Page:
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This paper discusses the impact of ideas about the historical and racial origins of the Holy Family that are captured in the painting Anno Domini or the Flight into Egypt (1883/4) by Edwin Longsden Long. Anno Domini fits into a wider 19th-century popular visual and literary narrative around Egypt and its ancient and biblical past. This general narrative, and its racial constructions, has been explored within reception theory and art history, but often overlooked in histories of archaeology and Egyptology. This paper unpacks how Anno Domini fits into a well-known orientalist way of seeing Egypt but also reflects ideas about race that were prevalent in archaeology and other newly established scientific disciplines at the time. The construction of the Virgin Mary and Christ child as White Europeans in Anno Domini both reflects and had an impact on constructions of race in Britain and on ancient (and modern) peoples in the Holy Land and Egypt in the late nineteenth century.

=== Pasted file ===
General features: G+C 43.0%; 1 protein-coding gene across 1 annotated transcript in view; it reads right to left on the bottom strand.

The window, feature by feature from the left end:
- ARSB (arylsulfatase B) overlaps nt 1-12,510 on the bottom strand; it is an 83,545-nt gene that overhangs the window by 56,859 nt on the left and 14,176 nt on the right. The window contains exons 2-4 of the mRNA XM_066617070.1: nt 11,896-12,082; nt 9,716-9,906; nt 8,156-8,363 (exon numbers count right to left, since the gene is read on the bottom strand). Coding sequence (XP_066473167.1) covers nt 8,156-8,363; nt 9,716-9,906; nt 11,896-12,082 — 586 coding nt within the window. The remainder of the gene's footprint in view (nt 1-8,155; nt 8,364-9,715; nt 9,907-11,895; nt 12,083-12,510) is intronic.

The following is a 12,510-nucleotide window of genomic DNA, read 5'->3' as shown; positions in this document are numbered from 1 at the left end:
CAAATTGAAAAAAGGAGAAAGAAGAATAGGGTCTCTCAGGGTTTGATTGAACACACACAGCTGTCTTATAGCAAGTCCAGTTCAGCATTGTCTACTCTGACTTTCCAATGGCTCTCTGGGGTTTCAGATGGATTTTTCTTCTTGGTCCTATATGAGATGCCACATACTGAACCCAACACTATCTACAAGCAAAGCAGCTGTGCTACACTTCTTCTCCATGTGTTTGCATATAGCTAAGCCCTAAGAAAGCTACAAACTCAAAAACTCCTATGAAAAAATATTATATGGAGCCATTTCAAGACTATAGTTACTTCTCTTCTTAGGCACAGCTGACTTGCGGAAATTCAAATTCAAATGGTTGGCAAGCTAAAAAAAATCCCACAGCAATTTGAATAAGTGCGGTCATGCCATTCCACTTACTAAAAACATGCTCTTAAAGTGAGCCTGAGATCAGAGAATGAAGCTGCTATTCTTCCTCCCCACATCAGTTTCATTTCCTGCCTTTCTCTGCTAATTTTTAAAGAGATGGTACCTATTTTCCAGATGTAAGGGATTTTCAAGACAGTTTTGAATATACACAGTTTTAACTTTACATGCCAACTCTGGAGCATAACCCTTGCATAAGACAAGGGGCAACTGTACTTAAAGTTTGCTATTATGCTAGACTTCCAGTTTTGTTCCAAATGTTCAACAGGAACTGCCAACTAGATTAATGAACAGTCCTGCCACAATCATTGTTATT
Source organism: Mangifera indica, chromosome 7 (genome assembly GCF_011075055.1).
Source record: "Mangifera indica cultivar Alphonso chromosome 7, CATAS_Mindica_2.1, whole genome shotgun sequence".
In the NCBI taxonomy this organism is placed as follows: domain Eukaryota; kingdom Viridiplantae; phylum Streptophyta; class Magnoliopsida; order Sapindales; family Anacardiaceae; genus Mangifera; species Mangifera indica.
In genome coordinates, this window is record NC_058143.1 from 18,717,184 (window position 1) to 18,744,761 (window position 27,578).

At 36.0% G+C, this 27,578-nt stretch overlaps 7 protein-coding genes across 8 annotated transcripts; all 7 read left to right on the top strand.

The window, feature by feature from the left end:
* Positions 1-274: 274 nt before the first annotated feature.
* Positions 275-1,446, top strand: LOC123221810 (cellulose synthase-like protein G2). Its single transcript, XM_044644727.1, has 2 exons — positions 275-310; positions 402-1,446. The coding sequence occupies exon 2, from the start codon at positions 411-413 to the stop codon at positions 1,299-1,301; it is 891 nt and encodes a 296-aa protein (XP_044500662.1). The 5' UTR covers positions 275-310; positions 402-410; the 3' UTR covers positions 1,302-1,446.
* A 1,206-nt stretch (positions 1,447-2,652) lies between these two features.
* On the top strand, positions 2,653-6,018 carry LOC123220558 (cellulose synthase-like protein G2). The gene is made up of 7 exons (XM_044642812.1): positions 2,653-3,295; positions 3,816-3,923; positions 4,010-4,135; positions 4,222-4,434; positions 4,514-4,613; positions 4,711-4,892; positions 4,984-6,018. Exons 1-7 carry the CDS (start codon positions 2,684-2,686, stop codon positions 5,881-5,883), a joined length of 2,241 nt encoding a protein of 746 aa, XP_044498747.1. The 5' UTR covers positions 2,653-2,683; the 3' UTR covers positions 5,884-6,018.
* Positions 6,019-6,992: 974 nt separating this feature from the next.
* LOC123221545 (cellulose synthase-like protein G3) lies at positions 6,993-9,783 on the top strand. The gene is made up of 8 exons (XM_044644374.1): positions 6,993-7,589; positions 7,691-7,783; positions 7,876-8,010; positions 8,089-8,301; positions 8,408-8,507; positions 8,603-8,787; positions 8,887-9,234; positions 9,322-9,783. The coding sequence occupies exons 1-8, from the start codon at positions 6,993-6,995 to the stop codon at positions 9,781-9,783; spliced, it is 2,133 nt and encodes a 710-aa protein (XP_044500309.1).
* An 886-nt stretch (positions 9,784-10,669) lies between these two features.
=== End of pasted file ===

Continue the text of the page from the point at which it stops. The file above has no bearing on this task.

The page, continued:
These constructions fed the growing use of scientific terminology to give such racist imagery authority, as found in A. H. Sayce's ‘Sunday school book’ The Races of the Old Testament (1891). Sayce’s popular book used photographs taken by the archaeologist Flinders Petrie in 1887 of different 'racial types' from Egyptian monuments. Anno Domini vividly illustrates the preoccupation with race and identity found in archaeological interpretations of and motivations for recording material culture from ancient Egypt. This paper illustrates how art, archaeology, orientalism and racial theory fused and fed each other.
How to Cite:
Challis, D., (2019) “Seeing Race in Biblical Egypt: Edwin Longsden Long’s Anno Domini (1883) and A. H. Sayce’s The Races of the Old Testament (1891)”, Papers from the Institute of Archaeology 28(1). doi: https://doi.org/10.14324/111.444.2041-9015.1128